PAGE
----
Arthur M. Anderson

Arthur M. Anderson

1952-Present

Arthur M. Anderson on the St. Marys River, June 2, 2020. Photo by Roger LeLievre

Specs

Build Information

Year Built: 1952

Builder: American Shipbuilding Company, Lorain, OH

Hull #868

Registry: U.S. 264207

IMO #5025691

Laid Down: —

Launch Date: February 16, 1952

Commissioned: August 10, 1952

Construction

The Arthur M. Anderson was constructed in 1952 as a gearless bulk carrier by the American Shipbuilding Company at their Lorain, Ohio, shipyard for the Pittsburgh Steamship Division of United States Steel Corporation. She was the leading member of the AAA Class, or the “Pittsburgh” Class. The AAA Class ships were designed with refined hull streamlining and an asymmetrical stern to help improve water flow to the propeller. Adding to this, the rudder was slightly offset for more efficiency. All vessels of the class were originally 647’ long, 70’ wide, and 36’ deep with a cargo capacity of about 21,000 tons. The AAA ships were outfitted with oil fired boilers that provided steam for a large Westinghouse geared steam turbine, giving them around 7,000 HP. These engines pushed the ships along at around 16 MPH, making a round trip in just over 5 days, an improvement over the 6-7 day passages by older vessels. There were also some minor differences between the American Shipbuilding and Great Lakes Engineering Works units, those being that the Great Lakes Engineering ships had a slightly larger pilothouse but a slightly lower gross registered tonnage.

The Arthur M. Anderson was the first of eight ships built along the AAA class lines, the others being the identical Cason J. Callaway, Philip R. Clarke, Reserve and William Clay Ford, and the near-identical Edward B. Greene, Armco, and J. L. Mauthe.

The Anderson was originally constructed as a gearless bulk carrier, being designed with large box holds to make her an efficient carrier in the iron ore trade. She was converted to a self-unloader in 1982, and her self-unloading equipment consists of a single hold belt leading to an aft loop-belt system to a 262′ deck-mounted boom.

Modifications

  • Modified for saltwater operations, 1962.
  • Bow thruster installed, 1966.
  • Lengthened by 120′, Fraser Shipyards, Superior, Wisconsin, 1975.
  • Converted to self-unloader, Fraser Shipyards, Superior, Wisconsin, 1982.
  • Stern thruster installed, Fraser Shipyards, Superior, Wisconsin, 1989.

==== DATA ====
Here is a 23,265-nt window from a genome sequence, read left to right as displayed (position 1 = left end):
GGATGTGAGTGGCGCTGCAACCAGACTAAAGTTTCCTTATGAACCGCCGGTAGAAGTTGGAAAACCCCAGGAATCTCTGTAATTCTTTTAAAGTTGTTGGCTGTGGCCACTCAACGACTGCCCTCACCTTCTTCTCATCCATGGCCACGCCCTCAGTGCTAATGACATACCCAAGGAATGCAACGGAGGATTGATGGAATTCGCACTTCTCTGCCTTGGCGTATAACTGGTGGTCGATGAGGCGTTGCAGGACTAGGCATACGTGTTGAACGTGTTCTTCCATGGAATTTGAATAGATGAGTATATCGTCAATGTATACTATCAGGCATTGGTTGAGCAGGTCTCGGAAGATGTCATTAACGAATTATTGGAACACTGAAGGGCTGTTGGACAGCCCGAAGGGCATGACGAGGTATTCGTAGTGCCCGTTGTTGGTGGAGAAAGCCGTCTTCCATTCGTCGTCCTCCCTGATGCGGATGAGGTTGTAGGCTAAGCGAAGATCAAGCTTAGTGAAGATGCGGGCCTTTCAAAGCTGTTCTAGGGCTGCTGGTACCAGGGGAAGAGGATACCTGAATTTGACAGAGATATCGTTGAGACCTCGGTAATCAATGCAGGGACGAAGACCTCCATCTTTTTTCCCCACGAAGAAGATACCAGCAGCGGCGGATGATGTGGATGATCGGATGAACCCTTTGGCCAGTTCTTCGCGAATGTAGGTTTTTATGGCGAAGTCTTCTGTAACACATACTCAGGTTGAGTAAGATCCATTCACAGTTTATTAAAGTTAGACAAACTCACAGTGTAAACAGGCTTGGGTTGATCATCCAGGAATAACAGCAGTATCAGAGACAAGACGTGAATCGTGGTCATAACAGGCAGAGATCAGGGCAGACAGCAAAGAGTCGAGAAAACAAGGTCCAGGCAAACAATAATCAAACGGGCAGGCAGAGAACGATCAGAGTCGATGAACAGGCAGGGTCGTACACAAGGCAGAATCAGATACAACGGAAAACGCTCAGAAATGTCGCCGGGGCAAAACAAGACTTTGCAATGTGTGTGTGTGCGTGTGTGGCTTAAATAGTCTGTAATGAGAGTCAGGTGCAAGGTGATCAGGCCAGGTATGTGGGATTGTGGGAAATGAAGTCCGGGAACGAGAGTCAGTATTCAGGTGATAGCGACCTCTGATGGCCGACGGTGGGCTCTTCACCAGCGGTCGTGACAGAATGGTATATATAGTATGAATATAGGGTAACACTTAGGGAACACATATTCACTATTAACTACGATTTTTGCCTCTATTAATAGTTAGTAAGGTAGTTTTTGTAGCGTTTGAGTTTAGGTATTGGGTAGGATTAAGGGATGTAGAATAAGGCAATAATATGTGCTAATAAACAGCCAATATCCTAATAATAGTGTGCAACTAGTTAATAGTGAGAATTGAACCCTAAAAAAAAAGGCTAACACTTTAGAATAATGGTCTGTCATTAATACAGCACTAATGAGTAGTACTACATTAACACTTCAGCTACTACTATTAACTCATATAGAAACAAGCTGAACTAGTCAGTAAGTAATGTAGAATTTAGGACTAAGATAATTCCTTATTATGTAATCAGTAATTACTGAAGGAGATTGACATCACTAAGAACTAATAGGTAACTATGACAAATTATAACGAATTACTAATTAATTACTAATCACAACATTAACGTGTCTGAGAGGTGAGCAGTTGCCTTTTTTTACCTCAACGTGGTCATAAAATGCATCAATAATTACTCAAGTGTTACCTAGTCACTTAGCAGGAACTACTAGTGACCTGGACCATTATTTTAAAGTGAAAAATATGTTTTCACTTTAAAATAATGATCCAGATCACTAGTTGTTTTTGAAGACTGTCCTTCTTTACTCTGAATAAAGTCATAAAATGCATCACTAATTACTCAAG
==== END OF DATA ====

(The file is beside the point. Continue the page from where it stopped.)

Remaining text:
• Self-unloading boom lengthened by 12′, 1990’s.

General Stats

As Constructed

Length Overall: 647′

Length Between Perpendiculars: 629’03”

Breadth: 70′

Depth: 36′

Loaded Draft: 26’02”

Capacity: 21,000 Tons

Vessel Type: Gearless Bulk Carrier

Number of Cargo Holds: 3 [Hatch-Hold Arrangement: 6-7-6]

Number of Hatches: 19 [Dimensions: 46’x11′]

Primary Operations: Ore Trade

Propellers: 1

Rudders: 1

After Lengthening, 1975

Length Overall: 767′

Length Between Perpendiculars: 749’03”

Breadth: 70′

Depth: 36′

Loaded Draft: 27′

Capacity: 26,525 Tons

Vessel Type: Gearless Bulk Carrier

Number of Cargo Holds: 3 [Hatch-Hold Arrangement: 6-12-6]

Number of Hatches: 24 [Dimensions: 46’x11′]

Primary Operations: Ore Trade

Propellers: 1

Rudders: 1

After conversion to self-unloader, 1982

Length Overall: 767′

Length Between Perpendiculars: 749’03”

Breadth: 70′

Depth: 36′

Loaded Draft: 27′

Capacity: 25,300 Tons

Vessel Type: Loop-Belt Self-Unloader

Self-Unloading Boom Length: Aft-Mounted; 262′ [Lengthened from 250′ during the mid-1990’s]

Number of Cargo Holds: 7 [Hatch-Hold Arrangement: 3-3-4-4-4-3-2]

Number of Hatches: 23 [Dimensions: 46’x11′]

Primary Operations: Ore, Coal, Stone Trades

Propellers: 1 Controllable Pitch Propeller

Rudders: 1


Engineering Equipment

Original

Engine

Engine Type: Steam Turbine

Engine Manufacturer: Westinghouse Electric Co., Pittsburgh, PA

Engine Model: Double-Reduction Geared Steam Turbine

Number of Engines: 1

Rated HP: 7700 SHP


Boiler

Boiler Type: Oil-Fired Water Tube Boilers

Boiler Manufacturer: Foster-Wheeler, Baar, Switzerland

Boiler Size: 15466 sq. ft.

Number of Boilers: 2


History

Lineage

Arthur M. Anderson – 1952-1967

Owner: Pittsburgh Steamship Division, United States Steel Corp., New York, NY

Operator: Pittsburgh Steamship Division, United States Steel Corp.

Flag: United States

Home Port: New York, NY


Arthur M. Anderson – 1967-1981

Owner: USS Great Lakes Fleet, New York, NY [U.S. Steel Corp.]

Operator: USS Great Lakes Fleet

Flag: United States

Home Port: New York, NY


Arthur M. Anderson – 1981-1988

Owner: USX Great Lakes Fleet, Duluth, MN

Operator: USX Great Lakes Fleet

Flag: United States

Home Port: Duluth, MN


Arthur M. Anderson – 1988-2004

Owner: USX Great Lakes Fleet, Inc., Duluth, MN [Blackstone Capital Partners]

Operator: USX Great Lakes Fleet

Flag: United States

Home Port: Duluth, MN


Arthur M. Anderson – 2004-Present

Owner: Great Lakes Fleet, Inc., Duluth, MN [Canadian National Railway]

Operator: Key Lakes Inc., Duluth, MN

Flag: United States

Home Port: Duluth, MN


Her Story

In the summer of 1950, the Pittsburgh Steamship Company announced plans to construct three new ships. Two of the ships, the Philip R. Clarke and the Arthur M. Anderson, would be built by American Shipbuilding Company of Lorain, Ohio, leaving the final ship, the Cason J. Callaway, to be built by Great Lakes Engineering Works of River Rouge, Michigan. These ships were designated the AAA Class, which was a continuation of Pittsburgh Steamship’s class system for differentiating ship size. Nicknamed the “Pittsburgh” Class, eight vessels total were constructed to the lines of the AAA class plans.

The second vessel of the AAA Class, the Arthur M. Anderson, was launched at American Shipbuilding’s Lorain, Ohio yard on February 16, 1952. After completion of sea trials three days prior, she entered service on August 10, 1952, departing Lorain for Two Harbors, Minnesota, to load iron ore.

The Arthur M. Anderson reopened the West Neebish Cut, also known as the Rock Cut, on the St. Marys River on July 13, 1961, after the Cut was deepened.

On August 14, 1962, the Arthur M. Anderson became the first Pittsburgh Steamer to sail down the St. Lawrence Seaway to load Labrador ore for U.S. Steel mills on the Great Lakes. Minor modifications to the vessels were made in order for them to run in saltwater, such as the installation of extra water tanks for the crew. Mates were assigned to sail on Canadian ships to become familiar with the eastern part of the Seaway system so they could apply for Coast Guard pilot licenses for the region. The Seaway runs continued until the early 1970’s.